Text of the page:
Friday
May 11, 2007
SGN.org
Volume 35
Issue 19
 
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Tuesday, Dec 01, 2020

 

 



 
 
28 Weeks Later: A scary view of the future that'll get under your skin
28 Weeks Later: A scary view of the future that'll get under your skin
by Rajkhet Dirzhud-Rashid - SGN A&E Writer

28 Weeks Later Directed by Juan Carlos Fresnadillo
Starring Robert Carlyle, Rose Byrne, Imogen Poots, Mackintosh Muggleton,
Jeremy Renner, Catherine McCormack
Opens April 11th


From the calm opening, (which references the events of the first film, 28 Days), you know something awful is going to happen to the couple trying to make do with next to nothing, food wise (Robert Carlyle and Catherine McCormack) and we, the audience are already expecting the worse. Then things go badly sideways, with rampaging 'rage virus' zombies attacking the couple and their friends, starting a panic that ends up with just about everyone dead at the hands of the 'zombies' or 'turned' by the infection that caused people to go on mad killing sprees in '28 Days'.

With that apocalyptic and frightening opening, the audience has its nerves rattled, and even though the father (Robert Carlyle), does survive the attack and moves to urban Britain out of rural Britain, we all know the calm won't last. And this eventual return to evil business as usual is foreshadowed by a young colonel's words to her superior, 'what if it comes back', as she wonders if they've really gotten control of the virus and the U.S. military's efforts to keep things under control will actually be enough. He is self-confident things will get better, but she is not so sure, and when two children (Imogen Poots and Mackintosh Muggleton) are brought into the newly restored living area in London, the colonel is even more worried that a random factor could change everything back to the horror that was.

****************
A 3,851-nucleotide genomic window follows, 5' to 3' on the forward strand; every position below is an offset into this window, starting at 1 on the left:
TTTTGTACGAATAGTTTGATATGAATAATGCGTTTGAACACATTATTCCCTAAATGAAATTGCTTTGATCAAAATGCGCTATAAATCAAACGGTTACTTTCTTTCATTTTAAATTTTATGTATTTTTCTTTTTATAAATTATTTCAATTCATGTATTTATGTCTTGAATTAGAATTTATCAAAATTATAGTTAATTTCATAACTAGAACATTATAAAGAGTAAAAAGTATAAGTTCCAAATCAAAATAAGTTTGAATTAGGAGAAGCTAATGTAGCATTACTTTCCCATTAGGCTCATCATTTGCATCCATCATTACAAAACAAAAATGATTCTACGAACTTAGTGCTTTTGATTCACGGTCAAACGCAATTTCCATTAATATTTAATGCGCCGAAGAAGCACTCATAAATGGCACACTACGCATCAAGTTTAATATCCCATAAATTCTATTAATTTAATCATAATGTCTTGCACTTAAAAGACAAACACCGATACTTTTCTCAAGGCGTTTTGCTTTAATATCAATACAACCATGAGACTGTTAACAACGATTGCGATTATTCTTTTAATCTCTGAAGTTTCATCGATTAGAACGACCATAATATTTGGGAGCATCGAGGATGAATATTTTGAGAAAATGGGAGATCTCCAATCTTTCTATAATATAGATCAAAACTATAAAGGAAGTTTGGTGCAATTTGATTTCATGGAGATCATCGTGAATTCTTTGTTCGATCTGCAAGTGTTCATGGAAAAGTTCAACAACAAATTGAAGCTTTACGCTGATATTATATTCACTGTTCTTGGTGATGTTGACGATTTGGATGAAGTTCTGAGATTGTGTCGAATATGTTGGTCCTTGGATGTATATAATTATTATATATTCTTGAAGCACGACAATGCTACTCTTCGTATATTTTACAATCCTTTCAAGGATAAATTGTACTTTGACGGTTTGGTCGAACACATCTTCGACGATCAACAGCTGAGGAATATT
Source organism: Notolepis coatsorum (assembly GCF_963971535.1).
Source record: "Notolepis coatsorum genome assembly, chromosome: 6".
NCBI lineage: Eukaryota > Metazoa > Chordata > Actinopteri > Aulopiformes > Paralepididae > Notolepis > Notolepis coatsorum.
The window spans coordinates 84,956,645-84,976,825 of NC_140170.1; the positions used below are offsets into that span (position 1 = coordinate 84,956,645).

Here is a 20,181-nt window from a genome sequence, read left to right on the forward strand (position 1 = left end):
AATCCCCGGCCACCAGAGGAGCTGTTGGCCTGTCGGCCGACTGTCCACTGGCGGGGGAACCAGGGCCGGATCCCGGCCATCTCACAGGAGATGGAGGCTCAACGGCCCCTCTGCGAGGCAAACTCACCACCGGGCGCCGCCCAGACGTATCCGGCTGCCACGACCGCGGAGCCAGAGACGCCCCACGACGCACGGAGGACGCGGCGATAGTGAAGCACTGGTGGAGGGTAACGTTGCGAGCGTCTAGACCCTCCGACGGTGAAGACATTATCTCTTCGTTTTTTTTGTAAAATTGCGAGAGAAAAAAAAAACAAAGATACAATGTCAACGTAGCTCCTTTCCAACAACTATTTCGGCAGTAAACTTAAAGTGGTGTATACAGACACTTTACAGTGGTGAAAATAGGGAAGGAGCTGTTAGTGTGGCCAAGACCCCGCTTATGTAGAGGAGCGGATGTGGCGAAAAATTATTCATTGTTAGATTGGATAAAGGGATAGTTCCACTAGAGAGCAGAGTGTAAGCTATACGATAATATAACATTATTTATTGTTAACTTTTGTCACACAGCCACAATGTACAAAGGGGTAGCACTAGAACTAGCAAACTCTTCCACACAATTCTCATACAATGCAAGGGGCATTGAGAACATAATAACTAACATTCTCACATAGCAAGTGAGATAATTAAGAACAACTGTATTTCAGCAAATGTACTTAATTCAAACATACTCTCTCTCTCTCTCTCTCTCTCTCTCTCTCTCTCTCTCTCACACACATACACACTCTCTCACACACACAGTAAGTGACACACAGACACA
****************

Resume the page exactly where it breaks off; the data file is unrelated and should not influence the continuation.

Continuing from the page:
Unfortunately, she is correct, as the kids, being kids, go off one day on an exploratory 'mission' to retrieve a photo of their mother from the house in the 'off limits zone' outside of the city and encounter their mother. She is not dead (as their father had told them she was), but alive, only she has been infected by the virus, and is not showing symptoms. And with this innocent act, and the arrival of the mother into the safe zone, things do return to the horror, we, the audience has seen coming since the beginning of the movie. And, unfortunately, it's even worse this time, as healthy people turn into killing machines and the military tries to control the outbreak, unsuccessfully.

Even better than the first one, and far creepier, 28 Weeks Later is the kind of film George Romero would have loved, as it is indeed a homage to his Night Of The Living Dead, with zombie carnage filling the screen in vivid color. Not for the timid or easily rattled, this film carries a wallop of fear and gut wrenching horror that'll stay with you long after you leave the theater, so be warned. Maybe see it in the daytime, and then watch a comedy or something fluffy to clear your head.

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